A court in The Hague will hear a case against Royal Dutch Shell today. According to the paper, lawyers will argue that “Shell has been aware for decades of the damage it has inflicted and is acting unlawfully by expanding its fossil fuel operations.” The paper adds that “Shell’s activities and products are responsible for about 1% of global emissions every year but the company is investing billions more in oil and gas, according to the legal claim.” Reuters also reports on this story, adding that the lawsuit was filed in April by seven activist groups, “including Greenpeace and Friends of the Earth Netherlands” on behalf of over 17,000 Dutch citizens, with the demand that Shell “cuts its greenhouse gas emissions to zero by 2050”.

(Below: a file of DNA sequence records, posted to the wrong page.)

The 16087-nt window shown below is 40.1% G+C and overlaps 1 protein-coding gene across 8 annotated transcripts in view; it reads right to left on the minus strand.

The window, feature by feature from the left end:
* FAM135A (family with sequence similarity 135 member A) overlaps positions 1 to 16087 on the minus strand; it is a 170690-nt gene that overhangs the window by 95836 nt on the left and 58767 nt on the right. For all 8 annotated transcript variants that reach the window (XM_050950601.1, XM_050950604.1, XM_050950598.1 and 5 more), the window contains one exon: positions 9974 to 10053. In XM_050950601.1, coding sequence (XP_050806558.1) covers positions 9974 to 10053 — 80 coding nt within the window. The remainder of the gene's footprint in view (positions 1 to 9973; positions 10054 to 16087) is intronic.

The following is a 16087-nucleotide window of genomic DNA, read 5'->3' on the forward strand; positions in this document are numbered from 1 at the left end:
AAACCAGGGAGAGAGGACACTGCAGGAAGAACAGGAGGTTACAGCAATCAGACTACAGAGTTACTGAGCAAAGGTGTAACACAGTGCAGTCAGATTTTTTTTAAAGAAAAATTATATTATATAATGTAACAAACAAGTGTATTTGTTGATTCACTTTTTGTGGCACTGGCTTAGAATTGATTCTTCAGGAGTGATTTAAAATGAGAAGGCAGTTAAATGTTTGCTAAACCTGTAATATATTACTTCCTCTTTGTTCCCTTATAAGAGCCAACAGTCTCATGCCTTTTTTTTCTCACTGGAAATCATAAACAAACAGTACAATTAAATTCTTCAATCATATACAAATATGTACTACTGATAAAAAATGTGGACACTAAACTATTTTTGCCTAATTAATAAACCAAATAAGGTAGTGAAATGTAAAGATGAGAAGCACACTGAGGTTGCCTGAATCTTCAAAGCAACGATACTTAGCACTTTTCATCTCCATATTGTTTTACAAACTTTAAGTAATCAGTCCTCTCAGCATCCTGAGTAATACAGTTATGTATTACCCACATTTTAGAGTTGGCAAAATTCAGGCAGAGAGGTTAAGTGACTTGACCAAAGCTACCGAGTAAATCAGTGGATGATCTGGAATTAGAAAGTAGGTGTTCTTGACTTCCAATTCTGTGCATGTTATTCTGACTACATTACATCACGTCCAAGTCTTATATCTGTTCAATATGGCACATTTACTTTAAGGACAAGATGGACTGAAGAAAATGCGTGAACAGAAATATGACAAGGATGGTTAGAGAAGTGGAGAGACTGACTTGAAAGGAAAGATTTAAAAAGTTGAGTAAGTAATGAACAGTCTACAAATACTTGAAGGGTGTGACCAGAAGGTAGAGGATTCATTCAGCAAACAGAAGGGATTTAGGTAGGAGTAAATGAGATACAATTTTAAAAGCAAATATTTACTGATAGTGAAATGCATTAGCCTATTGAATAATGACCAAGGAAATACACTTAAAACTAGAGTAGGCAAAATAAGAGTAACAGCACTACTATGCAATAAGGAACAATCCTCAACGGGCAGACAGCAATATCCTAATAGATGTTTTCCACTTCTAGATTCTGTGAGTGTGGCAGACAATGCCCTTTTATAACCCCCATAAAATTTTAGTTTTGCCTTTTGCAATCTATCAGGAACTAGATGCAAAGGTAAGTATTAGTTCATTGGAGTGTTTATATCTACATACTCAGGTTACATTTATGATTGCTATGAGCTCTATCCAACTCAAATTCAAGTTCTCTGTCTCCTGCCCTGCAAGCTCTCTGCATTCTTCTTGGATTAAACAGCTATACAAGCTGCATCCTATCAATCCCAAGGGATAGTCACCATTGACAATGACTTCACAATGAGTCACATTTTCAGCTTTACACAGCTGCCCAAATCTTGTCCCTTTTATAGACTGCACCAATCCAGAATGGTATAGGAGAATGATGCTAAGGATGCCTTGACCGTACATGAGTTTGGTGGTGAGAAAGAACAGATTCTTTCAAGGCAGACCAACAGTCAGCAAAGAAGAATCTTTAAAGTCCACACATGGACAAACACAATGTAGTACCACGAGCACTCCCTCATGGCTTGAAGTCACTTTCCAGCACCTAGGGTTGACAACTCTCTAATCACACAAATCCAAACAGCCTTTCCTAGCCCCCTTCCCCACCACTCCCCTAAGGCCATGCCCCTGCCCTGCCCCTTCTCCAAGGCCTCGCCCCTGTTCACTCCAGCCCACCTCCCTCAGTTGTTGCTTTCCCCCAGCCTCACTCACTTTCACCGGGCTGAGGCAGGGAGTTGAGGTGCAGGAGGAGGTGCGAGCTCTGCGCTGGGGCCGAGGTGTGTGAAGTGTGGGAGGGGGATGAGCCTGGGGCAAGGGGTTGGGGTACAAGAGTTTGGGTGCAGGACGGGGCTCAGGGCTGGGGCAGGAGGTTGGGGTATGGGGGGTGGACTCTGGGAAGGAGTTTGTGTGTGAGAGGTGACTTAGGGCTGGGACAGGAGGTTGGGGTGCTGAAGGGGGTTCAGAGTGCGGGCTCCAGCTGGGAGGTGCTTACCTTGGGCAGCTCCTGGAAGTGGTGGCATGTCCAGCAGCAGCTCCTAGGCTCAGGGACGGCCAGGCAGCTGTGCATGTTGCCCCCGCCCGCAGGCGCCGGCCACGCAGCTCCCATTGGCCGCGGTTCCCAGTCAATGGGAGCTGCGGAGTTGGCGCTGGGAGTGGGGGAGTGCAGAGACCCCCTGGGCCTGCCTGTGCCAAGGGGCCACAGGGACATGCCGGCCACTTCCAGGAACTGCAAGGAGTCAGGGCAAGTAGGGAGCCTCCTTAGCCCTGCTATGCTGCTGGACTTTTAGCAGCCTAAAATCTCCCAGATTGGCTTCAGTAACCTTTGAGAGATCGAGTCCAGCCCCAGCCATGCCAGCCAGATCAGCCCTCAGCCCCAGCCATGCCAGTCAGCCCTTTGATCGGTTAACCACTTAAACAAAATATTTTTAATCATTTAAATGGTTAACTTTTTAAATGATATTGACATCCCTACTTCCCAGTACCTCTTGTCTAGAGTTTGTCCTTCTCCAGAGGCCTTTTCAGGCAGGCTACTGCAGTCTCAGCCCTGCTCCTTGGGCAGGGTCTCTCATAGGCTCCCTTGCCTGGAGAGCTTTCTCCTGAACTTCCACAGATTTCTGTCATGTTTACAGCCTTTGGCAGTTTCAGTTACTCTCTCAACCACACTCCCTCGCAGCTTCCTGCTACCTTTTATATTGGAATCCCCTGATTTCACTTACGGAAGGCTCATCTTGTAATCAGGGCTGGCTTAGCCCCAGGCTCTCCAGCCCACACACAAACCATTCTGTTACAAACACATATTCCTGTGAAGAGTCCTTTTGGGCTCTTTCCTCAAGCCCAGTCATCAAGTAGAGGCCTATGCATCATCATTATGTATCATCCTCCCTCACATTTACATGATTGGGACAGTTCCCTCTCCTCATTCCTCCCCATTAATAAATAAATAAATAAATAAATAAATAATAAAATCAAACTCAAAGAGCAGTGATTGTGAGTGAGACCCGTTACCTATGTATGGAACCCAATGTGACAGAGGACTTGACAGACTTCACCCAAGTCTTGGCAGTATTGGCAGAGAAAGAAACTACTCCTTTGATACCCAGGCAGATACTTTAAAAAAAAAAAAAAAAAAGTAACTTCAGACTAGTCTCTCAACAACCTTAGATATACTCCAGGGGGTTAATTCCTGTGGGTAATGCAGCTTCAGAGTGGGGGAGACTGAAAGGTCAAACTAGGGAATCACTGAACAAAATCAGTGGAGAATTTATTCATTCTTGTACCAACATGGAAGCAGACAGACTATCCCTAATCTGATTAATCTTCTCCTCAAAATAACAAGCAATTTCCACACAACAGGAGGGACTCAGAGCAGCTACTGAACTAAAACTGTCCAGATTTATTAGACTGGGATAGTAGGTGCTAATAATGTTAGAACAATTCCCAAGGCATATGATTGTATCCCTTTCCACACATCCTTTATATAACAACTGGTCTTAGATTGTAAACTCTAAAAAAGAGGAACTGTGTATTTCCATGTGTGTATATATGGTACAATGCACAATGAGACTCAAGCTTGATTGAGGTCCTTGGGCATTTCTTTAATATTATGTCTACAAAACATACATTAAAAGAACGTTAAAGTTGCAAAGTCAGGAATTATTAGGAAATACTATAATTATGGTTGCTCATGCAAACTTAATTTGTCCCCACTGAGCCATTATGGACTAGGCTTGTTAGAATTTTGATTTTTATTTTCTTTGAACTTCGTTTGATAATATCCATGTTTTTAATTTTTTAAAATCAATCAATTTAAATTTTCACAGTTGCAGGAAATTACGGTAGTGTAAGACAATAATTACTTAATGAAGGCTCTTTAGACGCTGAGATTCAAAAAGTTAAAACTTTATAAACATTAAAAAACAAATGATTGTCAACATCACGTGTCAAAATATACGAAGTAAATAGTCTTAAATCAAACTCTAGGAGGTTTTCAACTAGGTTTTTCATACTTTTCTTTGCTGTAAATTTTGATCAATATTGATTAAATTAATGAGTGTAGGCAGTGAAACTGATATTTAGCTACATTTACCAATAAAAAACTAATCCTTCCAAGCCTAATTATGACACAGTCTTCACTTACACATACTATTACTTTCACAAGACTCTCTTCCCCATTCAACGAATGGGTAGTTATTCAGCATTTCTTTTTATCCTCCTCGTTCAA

Elsewhere, the Guardian reports that “the European court of human rights has ordered 33 European governments to respond to a landmark climate lawsuit lodged by six youth campaigners”. According to the paper, the case was crowdfunded and filed two months ago, and will now be “fast-tracked”. DeSmog UK reports on this story under the headline, “‘Major hurdle’ cleared as youth activists advance historic climate case”.